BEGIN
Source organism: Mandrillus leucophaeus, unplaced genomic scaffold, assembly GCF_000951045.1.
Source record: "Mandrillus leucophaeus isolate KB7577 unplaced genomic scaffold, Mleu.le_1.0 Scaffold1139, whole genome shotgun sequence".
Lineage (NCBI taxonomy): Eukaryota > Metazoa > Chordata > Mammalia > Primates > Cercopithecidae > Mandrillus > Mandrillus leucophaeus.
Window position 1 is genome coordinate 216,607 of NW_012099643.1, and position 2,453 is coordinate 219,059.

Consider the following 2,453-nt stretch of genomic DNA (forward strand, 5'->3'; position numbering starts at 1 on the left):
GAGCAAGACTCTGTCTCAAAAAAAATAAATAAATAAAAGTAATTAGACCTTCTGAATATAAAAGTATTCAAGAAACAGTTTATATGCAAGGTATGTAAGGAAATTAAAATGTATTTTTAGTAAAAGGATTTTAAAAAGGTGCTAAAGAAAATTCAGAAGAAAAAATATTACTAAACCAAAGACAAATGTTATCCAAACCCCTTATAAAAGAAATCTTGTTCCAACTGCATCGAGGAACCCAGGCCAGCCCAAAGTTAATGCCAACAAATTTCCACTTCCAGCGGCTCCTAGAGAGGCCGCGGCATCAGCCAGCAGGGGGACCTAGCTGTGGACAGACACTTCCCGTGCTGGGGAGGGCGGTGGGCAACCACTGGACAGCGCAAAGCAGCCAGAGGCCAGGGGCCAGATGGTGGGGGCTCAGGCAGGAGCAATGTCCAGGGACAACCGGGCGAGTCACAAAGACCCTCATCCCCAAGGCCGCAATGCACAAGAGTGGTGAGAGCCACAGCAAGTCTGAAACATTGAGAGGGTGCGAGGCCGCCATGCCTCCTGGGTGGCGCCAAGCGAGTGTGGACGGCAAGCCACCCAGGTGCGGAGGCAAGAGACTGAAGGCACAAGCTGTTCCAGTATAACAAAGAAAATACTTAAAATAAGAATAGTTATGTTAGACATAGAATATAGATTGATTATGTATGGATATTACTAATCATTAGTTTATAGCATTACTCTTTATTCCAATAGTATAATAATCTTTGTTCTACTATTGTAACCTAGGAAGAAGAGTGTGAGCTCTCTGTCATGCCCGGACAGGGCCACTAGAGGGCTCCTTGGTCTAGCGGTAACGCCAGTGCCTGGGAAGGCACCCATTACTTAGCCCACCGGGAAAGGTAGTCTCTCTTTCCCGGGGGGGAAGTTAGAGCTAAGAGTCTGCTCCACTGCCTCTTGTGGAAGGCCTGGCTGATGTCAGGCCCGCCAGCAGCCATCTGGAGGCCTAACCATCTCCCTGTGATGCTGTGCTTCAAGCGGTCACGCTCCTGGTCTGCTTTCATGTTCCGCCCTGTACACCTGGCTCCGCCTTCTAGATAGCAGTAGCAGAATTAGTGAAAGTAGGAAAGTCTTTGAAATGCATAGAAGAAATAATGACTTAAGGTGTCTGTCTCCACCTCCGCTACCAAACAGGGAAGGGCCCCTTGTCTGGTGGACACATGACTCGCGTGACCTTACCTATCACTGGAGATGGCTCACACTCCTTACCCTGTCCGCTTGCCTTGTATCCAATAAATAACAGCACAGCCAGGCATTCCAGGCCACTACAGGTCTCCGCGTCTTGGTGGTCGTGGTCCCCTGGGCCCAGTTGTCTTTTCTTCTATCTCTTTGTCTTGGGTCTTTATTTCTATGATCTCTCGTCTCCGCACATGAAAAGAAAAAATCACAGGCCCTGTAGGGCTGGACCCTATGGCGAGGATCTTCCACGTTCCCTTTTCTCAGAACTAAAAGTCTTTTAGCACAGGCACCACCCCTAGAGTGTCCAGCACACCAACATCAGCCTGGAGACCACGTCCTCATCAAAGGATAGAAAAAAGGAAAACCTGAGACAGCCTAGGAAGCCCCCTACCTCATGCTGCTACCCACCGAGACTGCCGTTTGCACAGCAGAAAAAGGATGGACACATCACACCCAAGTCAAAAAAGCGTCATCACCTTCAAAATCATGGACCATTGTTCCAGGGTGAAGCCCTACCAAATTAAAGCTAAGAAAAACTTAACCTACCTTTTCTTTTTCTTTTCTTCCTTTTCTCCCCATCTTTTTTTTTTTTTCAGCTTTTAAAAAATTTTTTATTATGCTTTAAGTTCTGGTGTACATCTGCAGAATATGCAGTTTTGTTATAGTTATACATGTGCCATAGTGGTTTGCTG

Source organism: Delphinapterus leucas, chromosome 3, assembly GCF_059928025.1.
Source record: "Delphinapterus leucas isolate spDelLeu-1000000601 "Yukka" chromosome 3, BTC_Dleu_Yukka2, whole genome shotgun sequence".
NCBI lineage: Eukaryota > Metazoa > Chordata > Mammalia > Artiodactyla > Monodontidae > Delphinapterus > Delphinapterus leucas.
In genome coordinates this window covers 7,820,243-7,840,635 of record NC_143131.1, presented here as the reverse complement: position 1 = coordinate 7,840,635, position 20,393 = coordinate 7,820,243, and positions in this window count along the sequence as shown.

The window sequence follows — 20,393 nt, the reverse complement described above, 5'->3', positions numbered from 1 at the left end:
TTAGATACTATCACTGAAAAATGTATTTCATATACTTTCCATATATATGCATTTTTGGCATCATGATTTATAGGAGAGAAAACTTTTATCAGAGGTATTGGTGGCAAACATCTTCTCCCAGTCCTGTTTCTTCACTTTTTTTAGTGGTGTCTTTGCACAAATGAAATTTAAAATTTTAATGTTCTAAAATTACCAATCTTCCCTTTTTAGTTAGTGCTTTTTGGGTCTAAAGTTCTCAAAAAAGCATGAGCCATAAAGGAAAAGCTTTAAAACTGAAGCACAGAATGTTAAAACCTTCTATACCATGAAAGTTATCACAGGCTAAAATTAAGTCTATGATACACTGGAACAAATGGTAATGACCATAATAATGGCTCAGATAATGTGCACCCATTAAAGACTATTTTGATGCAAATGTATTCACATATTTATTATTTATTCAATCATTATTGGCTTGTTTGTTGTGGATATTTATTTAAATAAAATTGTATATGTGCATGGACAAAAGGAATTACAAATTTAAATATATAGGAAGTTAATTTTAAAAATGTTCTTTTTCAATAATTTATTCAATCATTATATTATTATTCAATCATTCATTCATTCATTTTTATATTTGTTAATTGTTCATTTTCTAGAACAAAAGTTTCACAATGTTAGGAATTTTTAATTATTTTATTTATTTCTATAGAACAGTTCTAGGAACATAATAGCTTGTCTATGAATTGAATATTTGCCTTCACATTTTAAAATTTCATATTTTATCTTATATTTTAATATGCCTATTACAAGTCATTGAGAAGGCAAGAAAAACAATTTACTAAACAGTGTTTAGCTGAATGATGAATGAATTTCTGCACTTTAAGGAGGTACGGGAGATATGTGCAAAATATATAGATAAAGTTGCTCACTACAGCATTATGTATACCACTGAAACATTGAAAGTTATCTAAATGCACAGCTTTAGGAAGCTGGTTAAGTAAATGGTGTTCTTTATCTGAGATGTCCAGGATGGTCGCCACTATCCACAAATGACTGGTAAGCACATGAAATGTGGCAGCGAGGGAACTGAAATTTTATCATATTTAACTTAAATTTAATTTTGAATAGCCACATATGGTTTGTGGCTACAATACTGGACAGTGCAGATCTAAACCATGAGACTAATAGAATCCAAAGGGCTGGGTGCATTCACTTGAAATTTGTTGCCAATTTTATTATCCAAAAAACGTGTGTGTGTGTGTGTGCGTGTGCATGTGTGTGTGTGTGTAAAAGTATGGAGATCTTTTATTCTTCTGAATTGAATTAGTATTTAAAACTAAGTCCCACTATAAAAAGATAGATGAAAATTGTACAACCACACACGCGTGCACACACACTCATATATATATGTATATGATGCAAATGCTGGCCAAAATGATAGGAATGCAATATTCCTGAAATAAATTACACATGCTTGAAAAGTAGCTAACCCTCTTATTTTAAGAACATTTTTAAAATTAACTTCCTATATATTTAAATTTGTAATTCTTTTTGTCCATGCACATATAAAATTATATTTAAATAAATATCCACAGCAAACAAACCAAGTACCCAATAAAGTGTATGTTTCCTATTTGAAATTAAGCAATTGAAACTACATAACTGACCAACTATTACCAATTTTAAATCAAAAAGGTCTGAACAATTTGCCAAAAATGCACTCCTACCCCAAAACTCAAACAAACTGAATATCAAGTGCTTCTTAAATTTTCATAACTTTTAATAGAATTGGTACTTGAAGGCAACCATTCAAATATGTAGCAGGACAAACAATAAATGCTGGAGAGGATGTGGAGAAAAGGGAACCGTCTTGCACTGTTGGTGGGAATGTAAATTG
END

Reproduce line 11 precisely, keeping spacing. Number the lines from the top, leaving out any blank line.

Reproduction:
The window sequence follows — 20,393 nt, the reverse complement described above, 5'->3', positions numbered from 1 at the left end: